The country’s pokiest Top Ten List for 2013 continues its merry, snail-like pace. Oh, for a deadline, now that 2014 is here. Just six more not-so-great things by the Clark government and it will all be done, on earth as it is on Mickleblog. To think I complained about the lack of a fall session. For those who have lost track, you can access previous installments of my list of government misdeeds in 2013 here and here. And, to remind you that I do indeed have a soft heart, my list of good government deeds is right here. of Now, where were we? Oh, yes, number 5.
5. How’s that good old Job Plans going? Well, not so good. It turns out that B.C., instead of creating well-paying jobs, has lately been actually shedding full-time positions in the private sector. At the same time, more people are fleeing the province for other parts of Canada than are arriving here from God-knows-where in this great land of ours. I don’t think that’s from despair over the Canucks’ woeful power play.
However, fair-minded fellow that I am, I don’t blame Christy Clark and the Liberals for the basic failure to date of the Premier’s paltry, but ultra-hyped Jobs Plan. Mostly, it’s the fault of the province’s relatively-lacklustre economy and the accelerating tendency of employers to invest in part-time employment, rather than full-time jobs.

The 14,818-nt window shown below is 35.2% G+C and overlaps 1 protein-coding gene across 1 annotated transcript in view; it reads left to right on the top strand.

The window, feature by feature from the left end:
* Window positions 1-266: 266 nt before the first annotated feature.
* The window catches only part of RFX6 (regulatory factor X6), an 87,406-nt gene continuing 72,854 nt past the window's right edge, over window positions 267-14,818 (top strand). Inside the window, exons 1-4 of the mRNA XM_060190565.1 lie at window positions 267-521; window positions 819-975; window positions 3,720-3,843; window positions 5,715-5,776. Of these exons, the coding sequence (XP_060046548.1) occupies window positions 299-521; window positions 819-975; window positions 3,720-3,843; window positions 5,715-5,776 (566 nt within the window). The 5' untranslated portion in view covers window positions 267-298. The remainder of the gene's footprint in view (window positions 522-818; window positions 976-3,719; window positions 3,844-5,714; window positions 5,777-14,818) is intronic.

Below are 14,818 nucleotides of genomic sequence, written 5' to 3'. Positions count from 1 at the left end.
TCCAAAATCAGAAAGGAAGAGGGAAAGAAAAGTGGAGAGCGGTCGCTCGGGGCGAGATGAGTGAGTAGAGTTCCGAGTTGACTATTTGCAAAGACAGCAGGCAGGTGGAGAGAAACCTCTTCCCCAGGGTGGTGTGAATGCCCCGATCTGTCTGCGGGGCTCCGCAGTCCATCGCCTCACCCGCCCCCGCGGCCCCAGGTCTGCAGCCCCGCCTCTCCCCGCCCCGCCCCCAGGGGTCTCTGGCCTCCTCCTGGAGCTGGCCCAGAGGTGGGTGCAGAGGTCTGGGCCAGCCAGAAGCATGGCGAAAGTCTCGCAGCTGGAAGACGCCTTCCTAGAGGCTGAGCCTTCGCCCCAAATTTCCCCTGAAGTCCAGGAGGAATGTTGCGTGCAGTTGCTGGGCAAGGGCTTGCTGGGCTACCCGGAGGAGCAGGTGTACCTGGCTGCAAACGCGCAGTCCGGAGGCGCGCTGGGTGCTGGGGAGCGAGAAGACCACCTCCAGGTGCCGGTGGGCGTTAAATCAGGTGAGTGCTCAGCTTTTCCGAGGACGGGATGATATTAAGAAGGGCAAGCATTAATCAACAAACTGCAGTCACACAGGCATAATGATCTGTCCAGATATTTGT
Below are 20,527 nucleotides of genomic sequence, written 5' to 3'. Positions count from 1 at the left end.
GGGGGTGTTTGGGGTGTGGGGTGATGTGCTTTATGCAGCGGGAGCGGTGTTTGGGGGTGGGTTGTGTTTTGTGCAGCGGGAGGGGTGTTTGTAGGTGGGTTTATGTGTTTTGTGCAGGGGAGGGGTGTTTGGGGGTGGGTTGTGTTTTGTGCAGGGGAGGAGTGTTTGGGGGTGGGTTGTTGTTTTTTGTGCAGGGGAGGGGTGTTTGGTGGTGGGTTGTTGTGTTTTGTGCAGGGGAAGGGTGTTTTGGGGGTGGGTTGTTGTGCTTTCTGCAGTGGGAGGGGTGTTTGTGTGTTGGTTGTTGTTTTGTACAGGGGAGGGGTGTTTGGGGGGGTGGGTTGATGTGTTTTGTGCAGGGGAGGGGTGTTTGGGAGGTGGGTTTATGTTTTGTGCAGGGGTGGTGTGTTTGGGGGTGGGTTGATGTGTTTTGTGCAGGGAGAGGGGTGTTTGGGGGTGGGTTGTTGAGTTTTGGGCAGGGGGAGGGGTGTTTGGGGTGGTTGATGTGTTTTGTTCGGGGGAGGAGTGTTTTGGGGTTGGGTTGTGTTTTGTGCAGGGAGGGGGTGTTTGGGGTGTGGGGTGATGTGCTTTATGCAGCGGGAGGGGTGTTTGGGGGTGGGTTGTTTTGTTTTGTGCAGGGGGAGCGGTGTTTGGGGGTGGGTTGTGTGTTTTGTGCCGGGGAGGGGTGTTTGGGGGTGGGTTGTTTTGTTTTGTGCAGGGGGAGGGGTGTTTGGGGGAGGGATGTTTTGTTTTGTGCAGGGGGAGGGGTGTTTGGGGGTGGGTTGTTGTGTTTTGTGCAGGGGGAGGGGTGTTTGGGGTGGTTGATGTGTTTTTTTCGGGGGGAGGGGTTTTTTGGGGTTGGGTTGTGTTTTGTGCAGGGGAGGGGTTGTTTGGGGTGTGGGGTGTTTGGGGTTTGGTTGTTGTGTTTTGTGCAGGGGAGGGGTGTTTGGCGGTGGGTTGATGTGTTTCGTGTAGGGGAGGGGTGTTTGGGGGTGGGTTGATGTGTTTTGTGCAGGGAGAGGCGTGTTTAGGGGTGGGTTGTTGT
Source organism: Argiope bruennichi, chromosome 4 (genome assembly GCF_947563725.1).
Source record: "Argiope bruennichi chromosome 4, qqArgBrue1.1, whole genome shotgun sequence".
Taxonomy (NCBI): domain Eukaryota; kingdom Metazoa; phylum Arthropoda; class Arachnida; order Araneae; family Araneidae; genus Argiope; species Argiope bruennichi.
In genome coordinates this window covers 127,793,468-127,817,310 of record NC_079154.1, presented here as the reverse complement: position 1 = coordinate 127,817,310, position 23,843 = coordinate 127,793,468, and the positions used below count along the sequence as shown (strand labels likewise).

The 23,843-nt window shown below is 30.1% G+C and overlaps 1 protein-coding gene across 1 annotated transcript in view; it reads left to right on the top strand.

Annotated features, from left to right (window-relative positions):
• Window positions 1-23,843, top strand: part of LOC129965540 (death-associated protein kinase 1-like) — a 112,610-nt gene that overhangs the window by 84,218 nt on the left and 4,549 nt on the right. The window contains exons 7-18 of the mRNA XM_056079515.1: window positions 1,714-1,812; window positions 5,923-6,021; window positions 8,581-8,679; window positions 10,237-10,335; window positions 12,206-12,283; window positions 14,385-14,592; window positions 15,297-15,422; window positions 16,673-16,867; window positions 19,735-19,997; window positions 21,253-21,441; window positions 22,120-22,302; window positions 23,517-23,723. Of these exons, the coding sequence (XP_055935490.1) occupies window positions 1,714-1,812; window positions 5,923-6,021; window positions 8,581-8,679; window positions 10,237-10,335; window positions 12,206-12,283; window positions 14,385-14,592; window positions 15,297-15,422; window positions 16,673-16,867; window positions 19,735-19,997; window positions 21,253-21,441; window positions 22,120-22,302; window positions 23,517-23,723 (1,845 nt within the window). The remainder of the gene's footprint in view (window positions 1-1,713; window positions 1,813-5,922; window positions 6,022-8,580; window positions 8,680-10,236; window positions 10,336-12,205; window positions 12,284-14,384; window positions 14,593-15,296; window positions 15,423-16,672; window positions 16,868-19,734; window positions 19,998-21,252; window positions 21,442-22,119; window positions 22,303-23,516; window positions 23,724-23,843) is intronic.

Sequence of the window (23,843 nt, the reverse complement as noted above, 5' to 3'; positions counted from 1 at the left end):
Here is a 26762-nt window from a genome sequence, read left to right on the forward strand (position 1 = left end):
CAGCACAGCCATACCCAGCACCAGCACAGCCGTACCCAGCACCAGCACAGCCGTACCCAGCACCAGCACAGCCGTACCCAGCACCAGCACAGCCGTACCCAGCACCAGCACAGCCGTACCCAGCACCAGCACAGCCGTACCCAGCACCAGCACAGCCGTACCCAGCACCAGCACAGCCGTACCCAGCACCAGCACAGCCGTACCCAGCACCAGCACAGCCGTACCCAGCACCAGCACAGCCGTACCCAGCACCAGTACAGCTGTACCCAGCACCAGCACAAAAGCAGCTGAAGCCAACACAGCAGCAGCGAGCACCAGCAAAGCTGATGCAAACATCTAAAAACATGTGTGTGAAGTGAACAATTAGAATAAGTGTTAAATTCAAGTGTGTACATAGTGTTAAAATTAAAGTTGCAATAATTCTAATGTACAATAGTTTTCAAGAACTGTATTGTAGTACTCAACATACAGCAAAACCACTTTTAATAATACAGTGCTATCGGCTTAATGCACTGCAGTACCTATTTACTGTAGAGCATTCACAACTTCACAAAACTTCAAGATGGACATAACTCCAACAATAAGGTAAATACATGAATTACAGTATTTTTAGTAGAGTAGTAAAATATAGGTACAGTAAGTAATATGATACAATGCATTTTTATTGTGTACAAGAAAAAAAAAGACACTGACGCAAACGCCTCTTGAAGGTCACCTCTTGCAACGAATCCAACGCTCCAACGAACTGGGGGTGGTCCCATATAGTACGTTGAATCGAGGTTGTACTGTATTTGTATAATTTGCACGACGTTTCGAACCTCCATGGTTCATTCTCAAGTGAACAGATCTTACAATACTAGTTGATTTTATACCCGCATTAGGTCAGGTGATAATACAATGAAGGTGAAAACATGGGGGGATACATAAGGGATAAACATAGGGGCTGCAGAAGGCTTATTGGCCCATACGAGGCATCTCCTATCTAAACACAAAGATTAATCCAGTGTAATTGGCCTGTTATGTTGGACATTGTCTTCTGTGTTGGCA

The Liberals can’t really be yelled at for that. The ability of provincial governments to affect the basic economy is minimal at best, despite all the rhetoric. We all know the routine: healthy economy, governments take credit; stumbling economy, governments blame external forces. “That’s the reality of the Western world,” sighed Clark, in one of her year-end interviews. Guess which economy she was talking about.
No, what puts the ongoing Jobs Plan on my list of government misdeeds leading to the 2013 “chateau bow-wow” was all that irritating, tub-thumping hyperbole over the Liberals’ vaunted employment scheme. Remember that ridiculous rallying cry: Canada Starts Here. I was never quite sure what that meant. (Newfoundland, anyone?) But apparently, we were “gonna” show the rest of the country how it’s done. Number one in economic growth. Number one in job creation. Blah, blah, bloody blah. Of course, no such thing has happened. Tempting it is to paraphrase Gertrude Stein’s pithy description of her hometown, when assessing ‘Canada Starts Here’: “There’s no here, here.” But hey, how about that election?
It’s all part of the Christy Clark style of perpetual campaigning: repeat something over and over again, complete with simplistic slogan. If it doesn’t work out, who really cares? The point is to say it as if you believe it. Add hard hat and spin. And, lo and behold, if it does actually show some results, well: “Oh, what a good girl am I!” To which I say: “Phooey!”